- Jussieu , Antoine-Laurent de
- (1748–1836) French plant taxonomistJussieu was born into a family of eminent botanists from Lyons in France. His uncles Antoine, Bernard, and Joseph de Jussieu all made important contributions to botany and his son, Adrien, subsequently continued the family tradition.After graduating from the Jardin du Roi in 1770, Jussieu continued to work there, becoming subdemonstrator of botany in 1778. In his first publication in 1773, which reexamined the taxonomy of the Ranunculaceae, he advanced the idea of relative values of characters; the following year he applied this principle to other plant families.Jussieu is remembered for introducing a natural classification system that distinguishes relationships between plants by considering a large number of characters, unlike the artificial Linnean system, which relies on only a few. In producing the famous Genera Plantarum (1789; Genera of Plants) Jussieu had access to a number of collections, including Linnaeus's herbarium and some of Joseph Banks's Australian specimens. He was also able to include many tropical angiosperm families thanks to the collection made by Philibert Commesson. From all this material he distinguished 15 classes and 100 families, and the value of his work can be seen in the fact that 76 of his 100 families remain in botanical nomenclature today. Both Georges Cuvier and Augustin de Candolle built on Jussieu's system.Jussieu was in charge of the hospital of Paris during the French Revolution and was professor of botany at the National Natural History Museum (formerly the Jardin du Roi) from 1793 to 1826.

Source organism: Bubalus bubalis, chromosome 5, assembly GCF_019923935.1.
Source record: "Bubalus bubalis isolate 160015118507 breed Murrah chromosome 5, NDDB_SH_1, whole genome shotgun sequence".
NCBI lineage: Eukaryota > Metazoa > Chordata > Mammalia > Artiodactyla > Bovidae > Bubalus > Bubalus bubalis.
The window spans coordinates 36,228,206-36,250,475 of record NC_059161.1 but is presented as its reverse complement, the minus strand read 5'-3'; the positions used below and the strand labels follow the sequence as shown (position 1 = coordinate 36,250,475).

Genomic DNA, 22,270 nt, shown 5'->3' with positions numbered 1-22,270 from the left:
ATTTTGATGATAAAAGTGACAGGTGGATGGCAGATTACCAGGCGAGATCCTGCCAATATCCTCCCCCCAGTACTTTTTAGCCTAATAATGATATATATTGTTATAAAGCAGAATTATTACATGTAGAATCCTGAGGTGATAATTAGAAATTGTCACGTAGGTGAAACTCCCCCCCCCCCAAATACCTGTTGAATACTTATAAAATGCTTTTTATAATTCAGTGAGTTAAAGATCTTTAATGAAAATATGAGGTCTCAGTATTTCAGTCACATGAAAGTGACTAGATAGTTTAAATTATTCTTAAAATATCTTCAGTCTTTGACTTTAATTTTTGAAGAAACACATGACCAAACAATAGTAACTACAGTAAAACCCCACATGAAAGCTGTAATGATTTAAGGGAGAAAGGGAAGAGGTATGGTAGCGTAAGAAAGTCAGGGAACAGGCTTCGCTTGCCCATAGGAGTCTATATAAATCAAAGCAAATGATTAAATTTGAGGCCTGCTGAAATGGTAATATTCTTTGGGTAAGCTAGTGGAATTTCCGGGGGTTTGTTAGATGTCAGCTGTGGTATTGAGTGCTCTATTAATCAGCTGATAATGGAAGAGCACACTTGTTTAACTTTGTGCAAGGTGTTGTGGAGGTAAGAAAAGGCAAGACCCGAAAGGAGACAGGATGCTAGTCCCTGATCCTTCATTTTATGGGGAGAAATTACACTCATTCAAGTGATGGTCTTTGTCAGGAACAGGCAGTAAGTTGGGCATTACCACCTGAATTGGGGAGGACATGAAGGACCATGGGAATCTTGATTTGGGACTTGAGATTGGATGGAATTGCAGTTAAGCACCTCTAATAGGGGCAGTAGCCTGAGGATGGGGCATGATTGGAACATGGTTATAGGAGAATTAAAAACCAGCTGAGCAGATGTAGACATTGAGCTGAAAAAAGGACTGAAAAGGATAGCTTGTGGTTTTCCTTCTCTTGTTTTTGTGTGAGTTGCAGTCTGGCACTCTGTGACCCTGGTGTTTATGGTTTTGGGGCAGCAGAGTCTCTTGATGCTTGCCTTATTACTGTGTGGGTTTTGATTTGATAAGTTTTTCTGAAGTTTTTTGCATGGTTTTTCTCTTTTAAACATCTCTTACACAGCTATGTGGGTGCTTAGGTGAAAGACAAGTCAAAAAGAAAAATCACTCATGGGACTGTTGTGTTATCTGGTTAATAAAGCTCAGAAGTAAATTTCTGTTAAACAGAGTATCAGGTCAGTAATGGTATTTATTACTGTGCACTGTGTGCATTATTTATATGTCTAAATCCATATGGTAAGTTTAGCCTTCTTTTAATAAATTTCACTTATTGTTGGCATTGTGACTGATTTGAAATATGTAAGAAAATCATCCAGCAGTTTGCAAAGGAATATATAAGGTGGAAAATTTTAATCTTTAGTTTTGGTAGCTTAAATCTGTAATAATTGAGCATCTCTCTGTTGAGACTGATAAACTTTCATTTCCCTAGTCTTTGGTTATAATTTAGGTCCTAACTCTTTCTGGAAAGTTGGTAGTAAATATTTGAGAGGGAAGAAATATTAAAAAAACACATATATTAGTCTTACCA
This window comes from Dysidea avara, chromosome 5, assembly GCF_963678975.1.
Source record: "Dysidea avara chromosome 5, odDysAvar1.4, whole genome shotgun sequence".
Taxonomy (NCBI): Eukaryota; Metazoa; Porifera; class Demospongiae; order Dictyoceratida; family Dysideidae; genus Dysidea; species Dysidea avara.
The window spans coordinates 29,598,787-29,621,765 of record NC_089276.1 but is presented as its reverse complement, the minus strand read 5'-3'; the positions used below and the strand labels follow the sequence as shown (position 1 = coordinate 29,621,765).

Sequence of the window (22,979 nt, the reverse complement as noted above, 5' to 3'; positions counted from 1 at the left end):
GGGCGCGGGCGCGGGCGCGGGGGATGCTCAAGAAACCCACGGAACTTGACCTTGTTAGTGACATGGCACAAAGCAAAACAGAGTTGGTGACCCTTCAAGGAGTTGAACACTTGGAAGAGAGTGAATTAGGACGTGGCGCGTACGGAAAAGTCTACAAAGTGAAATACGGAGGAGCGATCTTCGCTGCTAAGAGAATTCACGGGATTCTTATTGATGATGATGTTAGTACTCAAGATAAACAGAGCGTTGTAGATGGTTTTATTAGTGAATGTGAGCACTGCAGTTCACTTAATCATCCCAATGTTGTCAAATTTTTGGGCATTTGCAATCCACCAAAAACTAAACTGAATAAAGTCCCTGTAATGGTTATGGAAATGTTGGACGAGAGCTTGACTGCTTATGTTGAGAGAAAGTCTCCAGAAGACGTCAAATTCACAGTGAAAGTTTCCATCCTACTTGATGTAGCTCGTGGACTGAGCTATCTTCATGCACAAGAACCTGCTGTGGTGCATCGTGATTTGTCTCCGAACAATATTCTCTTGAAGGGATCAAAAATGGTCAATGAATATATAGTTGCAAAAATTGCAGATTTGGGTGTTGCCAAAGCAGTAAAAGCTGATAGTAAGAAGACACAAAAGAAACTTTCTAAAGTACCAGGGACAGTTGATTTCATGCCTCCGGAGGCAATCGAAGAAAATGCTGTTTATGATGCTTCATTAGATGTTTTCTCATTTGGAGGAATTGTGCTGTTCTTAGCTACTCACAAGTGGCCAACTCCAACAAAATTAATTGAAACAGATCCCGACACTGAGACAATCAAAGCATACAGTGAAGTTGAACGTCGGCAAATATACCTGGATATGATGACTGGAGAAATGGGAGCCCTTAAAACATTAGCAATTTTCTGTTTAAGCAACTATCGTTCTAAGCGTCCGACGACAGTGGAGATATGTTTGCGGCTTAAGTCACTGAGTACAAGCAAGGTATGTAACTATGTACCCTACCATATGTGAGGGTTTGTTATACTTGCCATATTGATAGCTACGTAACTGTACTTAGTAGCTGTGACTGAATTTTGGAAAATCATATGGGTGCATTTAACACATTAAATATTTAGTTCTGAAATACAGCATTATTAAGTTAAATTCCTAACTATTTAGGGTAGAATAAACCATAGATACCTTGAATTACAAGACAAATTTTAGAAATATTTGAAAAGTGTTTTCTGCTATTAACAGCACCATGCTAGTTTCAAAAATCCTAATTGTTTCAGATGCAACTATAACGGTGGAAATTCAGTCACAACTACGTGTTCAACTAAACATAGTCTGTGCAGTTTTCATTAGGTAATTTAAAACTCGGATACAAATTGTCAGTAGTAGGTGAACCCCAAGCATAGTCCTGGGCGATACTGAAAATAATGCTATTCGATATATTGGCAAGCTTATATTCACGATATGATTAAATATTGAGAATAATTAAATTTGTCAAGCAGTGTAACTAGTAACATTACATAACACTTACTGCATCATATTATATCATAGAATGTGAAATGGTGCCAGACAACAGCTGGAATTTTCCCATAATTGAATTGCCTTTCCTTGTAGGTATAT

Scientists. Academic. 2011.